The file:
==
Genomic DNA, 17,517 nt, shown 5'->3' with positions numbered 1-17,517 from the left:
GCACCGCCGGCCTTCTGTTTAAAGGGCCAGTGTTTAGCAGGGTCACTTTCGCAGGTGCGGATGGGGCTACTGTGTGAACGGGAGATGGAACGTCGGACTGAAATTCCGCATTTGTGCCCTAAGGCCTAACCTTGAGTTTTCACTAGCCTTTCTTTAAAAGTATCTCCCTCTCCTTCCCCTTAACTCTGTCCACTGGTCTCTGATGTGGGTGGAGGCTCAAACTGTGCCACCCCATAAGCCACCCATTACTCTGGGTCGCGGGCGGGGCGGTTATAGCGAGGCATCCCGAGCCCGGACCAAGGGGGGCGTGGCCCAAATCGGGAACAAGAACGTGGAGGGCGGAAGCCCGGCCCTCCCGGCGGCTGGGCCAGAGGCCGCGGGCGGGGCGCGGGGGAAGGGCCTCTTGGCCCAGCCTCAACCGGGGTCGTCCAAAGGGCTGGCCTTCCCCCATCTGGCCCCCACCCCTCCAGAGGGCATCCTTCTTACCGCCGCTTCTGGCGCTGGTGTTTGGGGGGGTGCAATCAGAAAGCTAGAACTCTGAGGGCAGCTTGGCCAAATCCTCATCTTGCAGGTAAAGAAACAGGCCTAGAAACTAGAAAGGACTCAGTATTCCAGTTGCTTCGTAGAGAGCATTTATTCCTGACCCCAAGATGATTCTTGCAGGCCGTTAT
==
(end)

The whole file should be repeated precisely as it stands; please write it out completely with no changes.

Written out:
Genomic DNA, 17,517 nt, shown 5'->3' with positions numbered 1-17,517 from the left:
GCACCGCCGGCCTTCTGTTTAAAGGGCCAGTGTTTAGCAGGGTCACTTTCGCAGGTGCGGATGGGGCTACTGTGTGAACGGGAGATGGAACGTCGGACTGAAATTCCGCATTTGTGCCCTAAGGCCTAACCTTGAGTTTTCACTAGCCTTTCTTTAAAAGTATCTCCCTCTCCTTCCCCTTAACTCTGTCCACTGGTCTCTGATGTGGGTGGAGGCTCAAACTGTGCCACCCCATAAGCCACCCATTACTCTGGGTCGCGGGCGGGGCGGTTATAGCGAGGCATCCCGAGCCCGGACCAAGGGGGGCGTGGCCCAAATCGGGAACAAGAACGTGGAGGGCGGAAGCCCGGCCCTCCCGGCGGCTGGGCCAGAGGCCGCGGGCGGGGCGCGGGGGAAGGGCCTCTTGGCCCAGCCTCAACCGGGGTCGTCCAAAGGGCTGGCCTTCCCCCATCTGGCCCCCACCCCTCCAGAGGGCATCCTTCTTACCGCCGCTTCTGGCGCTGGTGTTTGGGGGGGTGCAATCAGAAAGCTAGAACTCTGAGGGCAGCTTGGCCAAATCCTCATCTTGCAGGTAAAGAAACAGGCCTAGAAACTAGAAAGGACTCAGTATTCCAGTTGCTTCGTAGAGAGCATTTATTCCTGACCCCAAGATGATTCTTGCAGGCCGTTAT